Then again, I’m also the sort of guy who’d be a Templar over an Assassin any day, so there you go.
I’m hoping Connor undergoes decent development throughout the course of the game, like how Ezio went from being slightly annoying to actually quite likable throughout his arc, but I’m not holding my breath.

Ian Brett Cooper

On November 14, 2012 at 2:28 am

I agree. I’d go further, in that I really didn’t like the Connor character at all. He was dull, dimwitted and whiny. Haytham, on the other hand, was charismatic, intelligent, heroic and interesting. A lost opportunity indeed.

Auditore

On November 28, 2012 at 2:55 am

Haytham heroic? You guys must be templars.

Frank

On December 1, 2012 at 1:53 pm

“Best thing Ubisoft has yet created in Assassins Creed” Taking it too far there. Ok you have a high opinion of Haytham as Many have taken from AC3 . You forget to mention that each and every Templar who spoke himself Up was contradicting with his actions. One of the speeches in-game presents the Idea that no matter what action someone is taking, they believe they are in the right. Alot of people are becoming Templar sympathizers simply because Haytham as a character outshone Connor in the sense that he appeared more experienced. Ezio Wasn’t so enlightened and Bad ass in 2 but when Brotherhood hit and he was older, wiser and completely kick-ass. Its just a pity that connor won’t get that chance to be shown as a Seasoned assassin. But for everyone to jump ship like this? god damn guys! I thought we were Assassins?! ;p

Phil Hornshaw

On December 1, 2012 at 4:47 pm

@Frank

I definitely think there was more to Haytham being more interesting than Connor than his experience level. I was able to relate to Haytham more, and Connor tended to be a bit of whiner and sorta dumb. But it wasn’t that Haytham was the better assassin, it was that he was actually had reasons for his actions. And as for the other Templars, this is the first game in which I felt like Connor’s actions were the wrong ones. Even though the Templars always try to justify their actions, killing them all without really knowing what they were doing was another reason for not liking Connor. The point was, the Templars didn’t seem like bad guys, and Connor tended to murder them without really figuring out all that was going on. Haytham, on the other hand, seemed more measured and thoughtful about dealing death — at least to some degree.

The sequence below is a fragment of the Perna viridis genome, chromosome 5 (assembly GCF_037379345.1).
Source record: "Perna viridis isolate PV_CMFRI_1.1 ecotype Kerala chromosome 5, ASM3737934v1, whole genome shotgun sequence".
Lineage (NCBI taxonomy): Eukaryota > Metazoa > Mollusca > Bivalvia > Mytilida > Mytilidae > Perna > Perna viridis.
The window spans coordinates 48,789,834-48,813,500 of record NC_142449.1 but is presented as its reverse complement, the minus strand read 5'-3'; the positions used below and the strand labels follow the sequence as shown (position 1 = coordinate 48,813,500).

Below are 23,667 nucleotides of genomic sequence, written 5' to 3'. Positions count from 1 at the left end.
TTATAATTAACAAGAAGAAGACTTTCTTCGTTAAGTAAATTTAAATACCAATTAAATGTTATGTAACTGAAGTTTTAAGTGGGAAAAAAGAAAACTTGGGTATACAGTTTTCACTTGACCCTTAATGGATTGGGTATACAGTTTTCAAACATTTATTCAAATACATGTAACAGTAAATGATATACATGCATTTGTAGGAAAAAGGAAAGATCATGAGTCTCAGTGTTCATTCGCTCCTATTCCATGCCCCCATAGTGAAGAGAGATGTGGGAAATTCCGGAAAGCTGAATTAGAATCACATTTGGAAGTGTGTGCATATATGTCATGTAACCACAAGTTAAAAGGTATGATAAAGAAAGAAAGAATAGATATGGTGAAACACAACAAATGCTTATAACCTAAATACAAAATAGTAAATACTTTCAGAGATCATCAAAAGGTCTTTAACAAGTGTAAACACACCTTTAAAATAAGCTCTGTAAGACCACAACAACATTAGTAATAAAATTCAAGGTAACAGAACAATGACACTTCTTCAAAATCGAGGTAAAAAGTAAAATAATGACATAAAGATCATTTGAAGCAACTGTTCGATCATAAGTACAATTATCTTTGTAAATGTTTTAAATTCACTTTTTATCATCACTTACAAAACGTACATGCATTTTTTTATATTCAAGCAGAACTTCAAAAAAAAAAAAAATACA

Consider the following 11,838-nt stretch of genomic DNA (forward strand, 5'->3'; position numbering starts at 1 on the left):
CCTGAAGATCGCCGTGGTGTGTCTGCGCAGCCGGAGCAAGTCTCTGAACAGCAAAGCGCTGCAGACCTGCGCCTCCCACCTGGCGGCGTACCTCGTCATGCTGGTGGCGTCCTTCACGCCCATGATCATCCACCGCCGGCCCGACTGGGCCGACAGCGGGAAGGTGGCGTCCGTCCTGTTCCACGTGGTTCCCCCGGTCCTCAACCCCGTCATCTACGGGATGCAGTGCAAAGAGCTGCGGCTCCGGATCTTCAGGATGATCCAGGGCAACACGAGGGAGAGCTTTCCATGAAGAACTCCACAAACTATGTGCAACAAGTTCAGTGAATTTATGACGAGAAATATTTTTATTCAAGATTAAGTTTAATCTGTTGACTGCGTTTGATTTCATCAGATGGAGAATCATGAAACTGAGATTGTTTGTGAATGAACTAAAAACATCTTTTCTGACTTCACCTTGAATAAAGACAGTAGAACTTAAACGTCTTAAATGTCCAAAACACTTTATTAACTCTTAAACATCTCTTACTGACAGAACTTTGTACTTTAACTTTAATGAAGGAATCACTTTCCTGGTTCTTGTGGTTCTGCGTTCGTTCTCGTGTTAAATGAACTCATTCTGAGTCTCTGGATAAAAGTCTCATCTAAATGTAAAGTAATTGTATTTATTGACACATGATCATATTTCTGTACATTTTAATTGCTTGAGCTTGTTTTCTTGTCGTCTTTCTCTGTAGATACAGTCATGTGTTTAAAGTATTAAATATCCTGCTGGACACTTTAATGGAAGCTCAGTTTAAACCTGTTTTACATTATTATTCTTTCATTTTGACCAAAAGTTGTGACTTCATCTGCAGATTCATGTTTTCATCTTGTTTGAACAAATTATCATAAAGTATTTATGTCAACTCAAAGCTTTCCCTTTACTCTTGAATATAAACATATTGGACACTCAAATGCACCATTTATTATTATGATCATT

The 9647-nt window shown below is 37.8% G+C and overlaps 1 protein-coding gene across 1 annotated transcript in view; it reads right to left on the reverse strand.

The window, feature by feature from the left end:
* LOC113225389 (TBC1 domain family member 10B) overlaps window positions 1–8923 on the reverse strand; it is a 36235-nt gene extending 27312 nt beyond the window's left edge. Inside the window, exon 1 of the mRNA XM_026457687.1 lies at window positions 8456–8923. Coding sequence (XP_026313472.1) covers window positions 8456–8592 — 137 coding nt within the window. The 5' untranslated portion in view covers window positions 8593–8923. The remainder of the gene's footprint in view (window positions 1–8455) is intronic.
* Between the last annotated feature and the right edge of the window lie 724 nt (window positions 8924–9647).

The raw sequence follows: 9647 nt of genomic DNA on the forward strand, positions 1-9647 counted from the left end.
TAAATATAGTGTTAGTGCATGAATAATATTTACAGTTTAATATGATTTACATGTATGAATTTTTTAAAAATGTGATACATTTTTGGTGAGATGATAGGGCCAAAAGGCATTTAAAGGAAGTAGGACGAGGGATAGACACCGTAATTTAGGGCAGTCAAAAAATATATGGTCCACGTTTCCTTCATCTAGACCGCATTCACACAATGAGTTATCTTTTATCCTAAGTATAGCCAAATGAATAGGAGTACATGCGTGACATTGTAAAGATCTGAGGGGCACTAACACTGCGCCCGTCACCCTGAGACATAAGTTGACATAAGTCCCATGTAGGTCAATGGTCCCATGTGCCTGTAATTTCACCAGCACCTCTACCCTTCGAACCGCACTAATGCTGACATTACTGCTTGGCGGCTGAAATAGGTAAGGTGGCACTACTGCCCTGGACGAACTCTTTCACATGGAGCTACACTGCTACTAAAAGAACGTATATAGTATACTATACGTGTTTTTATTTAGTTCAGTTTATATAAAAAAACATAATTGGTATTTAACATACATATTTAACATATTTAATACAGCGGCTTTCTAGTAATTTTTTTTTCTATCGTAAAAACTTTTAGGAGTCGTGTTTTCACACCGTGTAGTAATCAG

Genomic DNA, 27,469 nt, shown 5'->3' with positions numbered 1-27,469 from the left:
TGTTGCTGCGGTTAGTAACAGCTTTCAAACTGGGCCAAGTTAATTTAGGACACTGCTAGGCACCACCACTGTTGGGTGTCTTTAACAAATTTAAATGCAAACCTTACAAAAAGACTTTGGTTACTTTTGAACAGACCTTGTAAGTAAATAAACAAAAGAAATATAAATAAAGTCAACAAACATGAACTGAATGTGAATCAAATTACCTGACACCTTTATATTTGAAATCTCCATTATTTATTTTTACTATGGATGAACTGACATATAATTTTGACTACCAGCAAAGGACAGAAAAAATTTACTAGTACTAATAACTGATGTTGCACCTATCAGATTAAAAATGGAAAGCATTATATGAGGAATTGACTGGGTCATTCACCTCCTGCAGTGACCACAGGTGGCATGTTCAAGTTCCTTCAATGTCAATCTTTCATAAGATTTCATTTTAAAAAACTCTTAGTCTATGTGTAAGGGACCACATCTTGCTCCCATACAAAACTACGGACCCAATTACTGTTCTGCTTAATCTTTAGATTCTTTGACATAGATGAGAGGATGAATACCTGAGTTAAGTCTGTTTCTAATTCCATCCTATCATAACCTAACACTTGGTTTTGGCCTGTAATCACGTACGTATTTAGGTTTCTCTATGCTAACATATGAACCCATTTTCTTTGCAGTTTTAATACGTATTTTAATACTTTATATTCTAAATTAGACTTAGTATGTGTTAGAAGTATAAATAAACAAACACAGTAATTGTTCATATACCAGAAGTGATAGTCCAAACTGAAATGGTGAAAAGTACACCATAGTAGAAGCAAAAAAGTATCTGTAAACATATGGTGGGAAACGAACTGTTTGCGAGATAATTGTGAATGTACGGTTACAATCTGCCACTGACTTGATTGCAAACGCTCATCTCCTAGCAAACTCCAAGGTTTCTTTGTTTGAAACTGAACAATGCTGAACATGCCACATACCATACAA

Stephen

On February 3, 2013 at 8:27 pm

Maybe they will make another game based around Haytham’s point of view? I’d love to see that personally it could add a great aspect of who’s actually evil if any side actually is

CoCoBean

On February 17, 2013 at 6:10 pm

Maybe making us dislike Connor and like Haytham is Ubisofts way of warming us up to the templars for future games

Phil Hornshaw

On February 17, 2013 at 6:17 pm

@CoCoBean

That could be cool.

Bob

On March 8, 2013 at 6:02 am

@Phil Hornshaw
It could be cool, but as usual, Ubisoft will go for the least cool option when writing their stories. For example, remember the ending of AC Brotherhood, where Desmond stabs Lucy? The forums were alight with ideas and theories. My particular favourite: The 21/12/2012 had already passed, the world had already ended, and what we were actually seeing was Desmond’s memories, being re-lived by his son in an Animus, with Ezio’s memories being a memory within a memory. That would have been a worthwhile plot twist, and allowed for present-day AC3 to be set in a post-appocalytic world with a less-boring, more intelligent protagonist than Desmond.

Instead, at the end of AC3, all we are left with is a half-hearted attempt at a plot twist that does nothing more than reduce all of those previous, and possibly mind-blowing plot leads to a worthless set of Ubisoft MacGuffins. The ending of AC3 is simply a slap in the face for anyone who played the previous games and theorised about how great an ending the series could have had.

Jesse

On March 11, 2013 at 10:49 am

Just started playing the game recently and this is a great article.

Haytham is such a great character I’m tempted to say it was a mistake to include him, because his presence made Connor a very unlikable character. Not “unlikable” as in a bad person, just very, very dumb, naive and generally clueless. And yet he’s somehow the “Savior of the Revolution?”

It’s like Ubisoft went with the Luke Skywalker/Darth Vader thing, only with Luke being even more infantile.

Connor

On November 4, 2013 at 4:30 pm